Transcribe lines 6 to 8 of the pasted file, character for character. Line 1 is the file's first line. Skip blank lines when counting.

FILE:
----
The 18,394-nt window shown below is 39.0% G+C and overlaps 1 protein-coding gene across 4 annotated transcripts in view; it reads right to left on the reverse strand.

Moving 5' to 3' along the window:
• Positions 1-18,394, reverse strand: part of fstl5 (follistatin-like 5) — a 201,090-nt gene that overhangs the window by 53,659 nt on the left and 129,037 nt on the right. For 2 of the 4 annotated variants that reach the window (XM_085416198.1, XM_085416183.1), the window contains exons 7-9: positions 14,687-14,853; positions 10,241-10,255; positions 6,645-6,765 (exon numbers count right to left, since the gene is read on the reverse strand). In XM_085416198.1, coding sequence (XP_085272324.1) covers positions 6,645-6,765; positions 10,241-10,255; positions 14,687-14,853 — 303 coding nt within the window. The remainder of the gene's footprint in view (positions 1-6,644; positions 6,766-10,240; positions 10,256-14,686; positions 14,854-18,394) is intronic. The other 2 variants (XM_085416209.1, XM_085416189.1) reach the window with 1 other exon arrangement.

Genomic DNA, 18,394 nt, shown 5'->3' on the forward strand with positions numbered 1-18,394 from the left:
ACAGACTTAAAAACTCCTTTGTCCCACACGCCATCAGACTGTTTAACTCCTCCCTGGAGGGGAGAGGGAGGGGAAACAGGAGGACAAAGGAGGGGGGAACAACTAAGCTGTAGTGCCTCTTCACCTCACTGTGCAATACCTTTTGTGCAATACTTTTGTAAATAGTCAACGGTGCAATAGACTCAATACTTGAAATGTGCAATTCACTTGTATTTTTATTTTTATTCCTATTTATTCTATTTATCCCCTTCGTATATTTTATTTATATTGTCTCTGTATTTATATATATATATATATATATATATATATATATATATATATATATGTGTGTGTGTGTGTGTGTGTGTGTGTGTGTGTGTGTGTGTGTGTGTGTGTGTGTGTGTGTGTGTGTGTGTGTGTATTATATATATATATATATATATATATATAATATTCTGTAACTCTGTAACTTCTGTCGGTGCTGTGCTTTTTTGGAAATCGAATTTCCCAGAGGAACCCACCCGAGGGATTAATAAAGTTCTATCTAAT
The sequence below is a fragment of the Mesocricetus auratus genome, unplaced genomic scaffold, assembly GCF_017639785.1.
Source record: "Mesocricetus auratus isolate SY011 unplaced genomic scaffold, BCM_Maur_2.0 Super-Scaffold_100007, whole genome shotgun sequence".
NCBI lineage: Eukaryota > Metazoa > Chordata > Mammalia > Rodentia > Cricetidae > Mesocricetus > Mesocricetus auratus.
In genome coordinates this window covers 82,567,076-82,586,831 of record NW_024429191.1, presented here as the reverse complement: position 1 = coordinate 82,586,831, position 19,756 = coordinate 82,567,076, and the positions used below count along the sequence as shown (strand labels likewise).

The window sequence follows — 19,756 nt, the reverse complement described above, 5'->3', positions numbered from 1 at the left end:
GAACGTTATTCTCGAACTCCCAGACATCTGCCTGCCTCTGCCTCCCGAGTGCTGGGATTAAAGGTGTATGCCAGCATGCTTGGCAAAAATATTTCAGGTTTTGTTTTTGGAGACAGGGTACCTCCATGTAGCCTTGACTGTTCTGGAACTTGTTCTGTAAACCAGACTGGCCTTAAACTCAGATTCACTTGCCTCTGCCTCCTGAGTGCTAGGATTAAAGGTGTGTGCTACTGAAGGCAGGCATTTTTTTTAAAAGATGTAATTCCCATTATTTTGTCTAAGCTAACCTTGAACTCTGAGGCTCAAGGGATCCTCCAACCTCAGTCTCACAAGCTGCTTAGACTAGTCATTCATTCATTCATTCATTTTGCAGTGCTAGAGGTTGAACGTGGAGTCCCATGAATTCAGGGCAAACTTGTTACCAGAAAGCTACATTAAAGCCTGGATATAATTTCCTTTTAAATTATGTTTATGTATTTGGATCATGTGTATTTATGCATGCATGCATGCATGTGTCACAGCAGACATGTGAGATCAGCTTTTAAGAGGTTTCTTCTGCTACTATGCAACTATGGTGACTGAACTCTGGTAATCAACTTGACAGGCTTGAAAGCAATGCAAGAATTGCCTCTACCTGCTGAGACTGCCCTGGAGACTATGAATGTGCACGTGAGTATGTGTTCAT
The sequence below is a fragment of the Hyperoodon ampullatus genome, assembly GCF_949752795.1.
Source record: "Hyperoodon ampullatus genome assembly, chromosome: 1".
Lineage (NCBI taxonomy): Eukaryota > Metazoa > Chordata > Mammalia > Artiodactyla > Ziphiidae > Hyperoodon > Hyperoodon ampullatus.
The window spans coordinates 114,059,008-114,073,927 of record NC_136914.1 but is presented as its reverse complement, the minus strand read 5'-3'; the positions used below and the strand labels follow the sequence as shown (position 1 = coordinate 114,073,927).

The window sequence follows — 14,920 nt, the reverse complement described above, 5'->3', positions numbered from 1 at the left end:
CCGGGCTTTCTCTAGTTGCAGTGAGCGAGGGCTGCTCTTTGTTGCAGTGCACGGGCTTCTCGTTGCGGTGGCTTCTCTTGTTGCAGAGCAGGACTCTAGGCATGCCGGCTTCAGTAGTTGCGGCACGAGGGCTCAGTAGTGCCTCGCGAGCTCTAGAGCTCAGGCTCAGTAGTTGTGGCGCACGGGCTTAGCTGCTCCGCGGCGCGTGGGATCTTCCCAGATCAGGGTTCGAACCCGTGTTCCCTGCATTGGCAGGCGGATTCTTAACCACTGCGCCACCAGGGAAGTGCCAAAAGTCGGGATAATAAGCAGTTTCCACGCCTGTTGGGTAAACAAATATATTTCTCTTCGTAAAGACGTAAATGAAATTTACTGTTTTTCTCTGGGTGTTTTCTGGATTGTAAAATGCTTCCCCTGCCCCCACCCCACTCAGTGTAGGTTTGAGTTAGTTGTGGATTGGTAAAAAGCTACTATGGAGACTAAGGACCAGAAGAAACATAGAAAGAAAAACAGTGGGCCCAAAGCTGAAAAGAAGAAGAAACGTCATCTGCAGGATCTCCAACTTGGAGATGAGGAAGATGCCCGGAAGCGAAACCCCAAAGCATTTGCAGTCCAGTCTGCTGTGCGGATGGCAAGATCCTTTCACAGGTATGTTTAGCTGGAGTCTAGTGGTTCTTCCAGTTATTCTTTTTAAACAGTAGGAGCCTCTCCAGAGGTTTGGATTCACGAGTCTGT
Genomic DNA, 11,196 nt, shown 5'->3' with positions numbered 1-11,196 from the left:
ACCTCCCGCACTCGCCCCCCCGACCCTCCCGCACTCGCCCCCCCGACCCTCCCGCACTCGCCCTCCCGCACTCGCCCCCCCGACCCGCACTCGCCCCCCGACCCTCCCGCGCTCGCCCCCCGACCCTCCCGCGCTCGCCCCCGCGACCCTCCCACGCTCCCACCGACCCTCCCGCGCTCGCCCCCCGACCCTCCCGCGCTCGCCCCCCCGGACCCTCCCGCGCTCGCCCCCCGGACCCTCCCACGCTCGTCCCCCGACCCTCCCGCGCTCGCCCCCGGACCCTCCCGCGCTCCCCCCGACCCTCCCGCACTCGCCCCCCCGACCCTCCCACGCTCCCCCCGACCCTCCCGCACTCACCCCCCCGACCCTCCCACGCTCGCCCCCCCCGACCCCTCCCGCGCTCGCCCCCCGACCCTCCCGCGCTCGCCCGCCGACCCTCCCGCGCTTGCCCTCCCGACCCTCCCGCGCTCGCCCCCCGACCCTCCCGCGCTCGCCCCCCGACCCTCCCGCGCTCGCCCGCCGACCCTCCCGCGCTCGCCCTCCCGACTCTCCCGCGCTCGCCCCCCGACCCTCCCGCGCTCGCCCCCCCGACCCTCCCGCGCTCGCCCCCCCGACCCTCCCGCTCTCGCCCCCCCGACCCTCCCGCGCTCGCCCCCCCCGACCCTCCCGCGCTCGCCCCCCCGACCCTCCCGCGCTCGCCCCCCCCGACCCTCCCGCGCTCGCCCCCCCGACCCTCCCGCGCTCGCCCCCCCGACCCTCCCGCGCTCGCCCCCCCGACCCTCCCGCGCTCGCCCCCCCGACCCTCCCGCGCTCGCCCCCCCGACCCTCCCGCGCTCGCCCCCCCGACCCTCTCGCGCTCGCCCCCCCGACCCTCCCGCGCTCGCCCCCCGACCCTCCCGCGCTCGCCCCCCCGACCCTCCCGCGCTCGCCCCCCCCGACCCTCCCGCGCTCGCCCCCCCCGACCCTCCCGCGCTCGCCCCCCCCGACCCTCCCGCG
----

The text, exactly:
The sequence below is a fragment of the Mesocricetus auratus genome, unplaced genomic scaffold, assembly GCF_017639785.1.
Source record: "Mesocricetus auratus isolate SY011 unplaced genomic scaffold, BCM_Maur_2.0 Super-Scaffold_100007, whole genome shotgun sequence".
NCBI lineage: Eukaryota > Metazoa > Chordata > Mammalia > Rodentia > Cricetidae > Mesocricetus > Mesocricetus auratus.